Articles tagged with: Ancestry

A 15 minute online history challenge

on Tuesday, 13 April 2021. Posted in Archives, Wiltshire People, Wiltshire Places

Mission: try and see what I could find out about this history of a location in Wiltshire using online sources in only 15 minutes.

April sees the #Archive30 social media campaign run by the Archives and Record Association Scotland and is the focus for this month’s #ExploreYourArchive. Today’s theme is #UntoldStories so in this spirit, I thought it would be fun to find an untold story online in 15 minutes.

I decided start with Know Your Place to find my location and settled on Canon Square in  Melksham. Know Your Place is always a good starting point for researching local or building history, the historic maps can be easily compared with the modern day map, and there is the added benefit of information layers including monuments, community pins and Wilkinson postcards for additional insights. You can find a guide on our website on how to make the most out of the Know Your Place.

The 25 inch Ordnance Survey map from the 1880s showed the street layout of Canon Square was much the same at that date as it is today.

Going a little further back in time, Know Your Place also hosts Tithe Maps (above). The tithes were a tax levied by the Church which required one tenth of agricultural produce to go to support the local church and clergy (or lay owners who inherited these entitlements with land following the Reformation). The 1836 Tithe Commutation Act required these tithes to be converted into monetary payments and the Tithe Survey was established to assess which areas were titheable, who owned them, how much was payable and to whom. This information was recorded in an accompanying apportionment, making them a fantastic source for understanding land use, and also who owned and lived where!

40 years at the Archives

on Monday, 30 November 2020. Posted in Archives, History Centre

Some of the Archives and Local Studies team following our award for Achieving Excellence in customer service, 2018

In July 1980 I took up my first post as an Archivist at the Wiltshire County Record Office in Trowbridge having completed the post-grad course at Liverpool University – little did I think I would still be employed by Wiltshire Council 40 years later! – it was always assumed in the profession that to further one’s career that one should move on regularly- within Wiltshire staff have always stayed for long periods not through lack of ambition – more a reflection not just of the attractions of the county but of the good working relationships and atmosphere within the office. The Record Office, as we were known until our move in 2007 to the History Centre in Chippenham, has always been known for providing a friendly, helpful service – which we continue to be congratulated on today.

I alone have had the privilege of working under every County Archivist /Principal Archivist in the history of the service being the last member of staff appointed by the first County Archivist Maurice Rathbone (1944-1981) In this time I have witnessed many changes but the constant throughout has been the professionalism, support and friendship of colleagues. Many of our researchers/visitors over the years have become friends – on first name terms and with an interest in staff’s personal families and interests - long may this continue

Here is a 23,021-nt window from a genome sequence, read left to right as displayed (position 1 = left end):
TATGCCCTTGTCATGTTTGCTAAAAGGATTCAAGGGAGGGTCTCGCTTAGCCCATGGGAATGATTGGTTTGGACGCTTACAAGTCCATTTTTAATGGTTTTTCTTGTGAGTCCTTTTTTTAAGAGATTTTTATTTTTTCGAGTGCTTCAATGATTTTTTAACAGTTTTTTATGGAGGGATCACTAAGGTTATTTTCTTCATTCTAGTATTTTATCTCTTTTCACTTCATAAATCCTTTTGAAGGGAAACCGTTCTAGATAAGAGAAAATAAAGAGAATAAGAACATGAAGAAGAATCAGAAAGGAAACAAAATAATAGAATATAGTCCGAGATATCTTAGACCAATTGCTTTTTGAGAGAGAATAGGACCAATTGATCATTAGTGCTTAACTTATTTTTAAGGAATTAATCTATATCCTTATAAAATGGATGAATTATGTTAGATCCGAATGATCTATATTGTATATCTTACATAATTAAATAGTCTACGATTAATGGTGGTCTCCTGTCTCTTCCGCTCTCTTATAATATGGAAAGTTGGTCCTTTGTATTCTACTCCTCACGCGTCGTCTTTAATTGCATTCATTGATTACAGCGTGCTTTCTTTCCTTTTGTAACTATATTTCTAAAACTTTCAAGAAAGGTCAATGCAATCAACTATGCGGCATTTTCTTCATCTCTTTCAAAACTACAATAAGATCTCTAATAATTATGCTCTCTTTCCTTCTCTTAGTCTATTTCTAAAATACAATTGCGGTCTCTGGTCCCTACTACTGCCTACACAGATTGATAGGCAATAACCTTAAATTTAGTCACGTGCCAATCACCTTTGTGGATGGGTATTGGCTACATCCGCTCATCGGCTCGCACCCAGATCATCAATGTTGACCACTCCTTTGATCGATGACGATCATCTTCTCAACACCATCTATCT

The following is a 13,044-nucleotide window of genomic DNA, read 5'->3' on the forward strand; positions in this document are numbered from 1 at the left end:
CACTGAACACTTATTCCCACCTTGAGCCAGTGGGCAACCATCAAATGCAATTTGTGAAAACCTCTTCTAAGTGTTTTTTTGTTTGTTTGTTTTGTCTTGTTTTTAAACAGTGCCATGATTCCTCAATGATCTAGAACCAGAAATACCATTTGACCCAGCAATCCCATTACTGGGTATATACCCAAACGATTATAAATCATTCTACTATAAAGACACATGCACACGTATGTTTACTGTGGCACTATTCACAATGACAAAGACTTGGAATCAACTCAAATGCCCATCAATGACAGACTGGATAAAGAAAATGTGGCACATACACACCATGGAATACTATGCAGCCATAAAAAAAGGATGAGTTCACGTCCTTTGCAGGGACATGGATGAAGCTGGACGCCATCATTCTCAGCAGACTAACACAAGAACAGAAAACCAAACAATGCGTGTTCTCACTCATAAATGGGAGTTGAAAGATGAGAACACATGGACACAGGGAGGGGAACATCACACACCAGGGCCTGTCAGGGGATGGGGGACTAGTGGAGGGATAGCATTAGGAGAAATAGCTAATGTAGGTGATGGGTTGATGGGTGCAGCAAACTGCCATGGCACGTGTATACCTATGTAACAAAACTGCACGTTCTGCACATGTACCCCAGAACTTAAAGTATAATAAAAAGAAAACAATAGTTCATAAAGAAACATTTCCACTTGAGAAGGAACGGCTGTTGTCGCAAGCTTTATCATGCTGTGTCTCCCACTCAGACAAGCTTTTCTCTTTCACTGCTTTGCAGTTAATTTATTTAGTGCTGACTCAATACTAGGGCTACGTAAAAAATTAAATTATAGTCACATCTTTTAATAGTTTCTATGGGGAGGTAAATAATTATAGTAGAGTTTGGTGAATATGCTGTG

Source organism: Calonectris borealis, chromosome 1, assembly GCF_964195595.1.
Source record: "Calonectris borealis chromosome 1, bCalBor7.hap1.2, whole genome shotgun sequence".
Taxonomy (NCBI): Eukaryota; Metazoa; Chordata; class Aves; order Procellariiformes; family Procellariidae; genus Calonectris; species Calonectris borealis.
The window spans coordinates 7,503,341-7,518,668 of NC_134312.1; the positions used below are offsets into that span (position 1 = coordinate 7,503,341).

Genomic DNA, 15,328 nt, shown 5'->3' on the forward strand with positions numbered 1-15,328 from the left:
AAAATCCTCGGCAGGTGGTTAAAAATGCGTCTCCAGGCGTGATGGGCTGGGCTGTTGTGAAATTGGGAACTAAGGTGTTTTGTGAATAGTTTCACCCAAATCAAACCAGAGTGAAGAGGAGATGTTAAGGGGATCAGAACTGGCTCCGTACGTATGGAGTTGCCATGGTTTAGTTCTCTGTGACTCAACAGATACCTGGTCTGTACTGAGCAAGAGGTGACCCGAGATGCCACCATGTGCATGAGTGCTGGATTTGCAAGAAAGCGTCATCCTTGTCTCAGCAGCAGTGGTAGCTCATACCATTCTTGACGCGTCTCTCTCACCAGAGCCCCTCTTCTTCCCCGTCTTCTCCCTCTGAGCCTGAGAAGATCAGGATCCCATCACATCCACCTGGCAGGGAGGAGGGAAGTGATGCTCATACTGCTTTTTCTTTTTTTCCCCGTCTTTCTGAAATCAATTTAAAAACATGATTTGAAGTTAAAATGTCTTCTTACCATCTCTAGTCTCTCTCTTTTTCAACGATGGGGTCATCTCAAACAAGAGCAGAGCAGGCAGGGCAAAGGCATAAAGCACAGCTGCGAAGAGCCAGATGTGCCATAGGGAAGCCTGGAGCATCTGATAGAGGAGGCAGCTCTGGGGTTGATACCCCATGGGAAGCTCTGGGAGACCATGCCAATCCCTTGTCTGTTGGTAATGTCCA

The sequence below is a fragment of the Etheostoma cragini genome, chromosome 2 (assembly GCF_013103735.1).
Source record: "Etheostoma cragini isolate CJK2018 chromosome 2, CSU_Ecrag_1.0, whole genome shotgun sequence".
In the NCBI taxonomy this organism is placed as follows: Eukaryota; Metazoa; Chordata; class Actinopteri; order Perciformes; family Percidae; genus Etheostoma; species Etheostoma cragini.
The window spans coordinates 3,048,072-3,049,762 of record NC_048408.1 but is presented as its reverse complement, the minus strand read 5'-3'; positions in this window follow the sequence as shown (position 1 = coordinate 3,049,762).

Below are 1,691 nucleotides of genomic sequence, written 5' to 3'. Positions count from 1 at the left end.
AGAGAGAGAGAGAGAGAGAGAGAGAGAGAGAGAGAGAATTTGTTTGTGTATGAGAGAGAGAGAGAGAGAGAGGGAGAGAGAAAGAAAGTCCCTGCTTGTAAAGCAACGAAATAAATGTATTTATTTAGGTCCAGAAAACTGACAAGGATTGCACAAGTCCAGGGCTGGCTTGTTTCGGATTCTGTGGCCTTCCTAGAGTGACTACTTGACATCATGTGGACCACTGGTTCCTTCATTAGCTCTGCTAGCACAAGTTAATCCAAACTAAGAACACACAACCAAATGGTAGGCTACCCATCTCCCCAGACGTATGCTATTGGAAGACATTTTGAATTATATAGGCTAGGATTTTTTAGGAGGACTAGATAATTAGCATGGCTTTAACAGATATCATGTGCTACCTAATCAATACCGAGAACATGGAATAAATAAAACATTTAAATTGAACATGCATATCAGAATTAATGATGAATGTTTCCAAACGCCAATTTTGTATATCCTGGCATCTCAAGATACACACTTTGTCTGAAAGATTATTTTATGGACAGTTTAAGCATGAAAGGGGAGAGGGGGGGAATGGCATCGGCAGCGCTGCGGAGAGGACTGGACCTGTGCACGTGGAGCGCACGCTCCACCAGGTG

So, what changes have I seen in all this time? Back in the 1980s we produced paper word catalogues of our collections- typed for the Archivists by a succession of secretaries – letters were also typed – emails didn’t exist – but enquirers did give more thought to their enquiries then – frequently today we have to ask for more information. Family history research was in its infancy – no Ancestry or FindMyPast – no online sources or digital copies. Prior to the Parochial Registers and Records Measure of 1978 which led to the deposit of non-current parish registers and records over 100 years old at the appropriate Diocesan Record Office (formerly the Salisbury Diocesan Office was at Wren Hall in Salisbury with the documents moved to Trowbridge in the early 1980’s) - family historians had to make appointments to visit individual churches around the country to make notes from registers. The Record Office had always had some parish material deposited by forward-thinking clergy – indeed the earliest registers from Maiden Bradley (ref 18) were brought in in 1947 but the Measure led to a vast amount of material coming in – and staff were required to visit and collect records around the county-with over 300 parishes to visit- opening up cupboards, chests and safes in a voyage of discovery – I have memories of accompanying colleagues on many such outings – acting as navigator in search of small village churches. Once catalogued visitors were able to use the original volumes in our searchroom, prompting many staff trips into the strongrooms. We had no photocopier on the premises and each morning we would take it in turns to help carry volumes with the mainstay of Doc Prod -David Mattock- across the road to the main County Hall printing dept.

Some of you may remember the searchroom in the old Record Office, Trowbridge

In 1981 the Wiltshire Family History Society was founded and the work of their volunteers in transcribing initially parish registers extending to marriage licences and in recent times to manorial records, police registers, tithe schedules – their output has been truly prodigious. We have been fortunate to have had such a regular group visiting weekly and owe an immense debt of gratitude to them for their labours.